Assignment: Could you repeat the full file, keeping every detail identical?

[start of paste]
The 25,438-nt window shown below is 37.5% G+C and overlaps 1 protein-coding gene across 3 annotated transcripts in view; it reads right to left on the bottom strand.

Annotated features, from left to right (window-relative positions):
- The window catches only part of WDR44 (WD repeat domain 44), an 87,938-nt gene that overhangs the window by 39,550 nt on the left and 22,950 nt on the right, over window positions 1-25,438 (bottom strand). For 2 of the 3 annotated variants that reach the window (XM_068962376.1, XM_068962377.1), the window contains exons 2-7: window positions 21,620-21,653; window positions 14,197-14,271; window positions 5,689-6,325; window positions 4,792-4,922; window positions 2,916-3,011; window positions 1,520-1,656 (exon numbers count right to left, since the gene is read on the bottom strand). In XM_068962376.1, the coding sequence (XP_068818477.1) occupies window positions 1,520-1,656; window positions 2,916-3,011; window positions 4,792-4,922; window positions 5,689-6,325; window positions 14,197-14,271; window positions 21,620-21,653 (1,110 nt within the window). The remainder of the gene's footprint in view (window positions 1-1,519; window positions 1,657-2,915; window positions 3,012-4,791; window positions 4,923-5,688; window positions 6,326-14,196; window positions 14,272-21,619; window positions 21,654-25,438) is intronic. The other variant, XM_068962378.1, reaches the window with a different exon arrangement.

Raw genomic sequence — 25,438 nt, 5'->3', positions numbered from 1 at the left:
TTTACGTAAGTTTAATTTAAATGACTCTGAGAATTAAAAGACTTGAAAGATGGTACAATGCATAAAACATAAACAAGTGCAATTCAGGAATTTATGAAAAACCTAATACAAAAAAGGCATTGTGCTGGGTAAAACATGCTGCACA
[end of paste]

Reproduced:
The 25,438-nt window shown below is 37.5% G+C and overlaps 1 protein-coding gene across 3 annotated transcripts in view; it reads right to left on the bottom strand.

Annotated features, from left to right (window-relative positions):
- The window catches only part of WDR44 (WD repeat domain 44), an 87,938-nt gene that overhangs the window by 39,550 nt on the left and 22,950 nt on the right, over window positions 1-25,438 (bottom strand). For 2 of the 3 annotated variants that reach the window (XM_068962376.1, XM_068962377.1), the window contains exons 2-7: window positions 21,620-21,653; window positions 14,197-14,271; window positions 5,689-6,325; window positions 4,792-4,922; window positions 2,916-3,011; window positions 1,520-1,656 (exon numbers count right to left, since the gene is read on the bottom strand). In XM_068962376.1, the coding sequence (XP_068818477.1) occupies window positions 1,520-1,656; window positions 2,916-3,011; window positions 4,792-4,922; window positions 5,689-6,325; window positions 14,197-14,271; window positions 21,620-21,653 (1,110 nt within the window). The remainder of the gene's footprint in view (window positions 1-1,519; window positions 1,657-2,915; window positions 3,012-4,791; window positions 4,923-5,688; window positions 6,326-14,196; window positions 14,272-21,619; window positions 21,654-25,438) is intronic. The other variant, XM_068962378.1, reaches the window with a different exon arrangement.

Raw genomic sequence — 25,438 nt, 5'->3', positions numbered from 1 at the left:
TTTACGTAAGTTTAATTTAAATGACTCTGAGAATTAAAAGACTTGAAAGATGGTACAATGCATAAAACATAAACAAGTGCAATTCAGGAATTTATGAAAAACCTAATACAAAAAAGGCATTGTGCTGGGTAAAACATGCTGCACA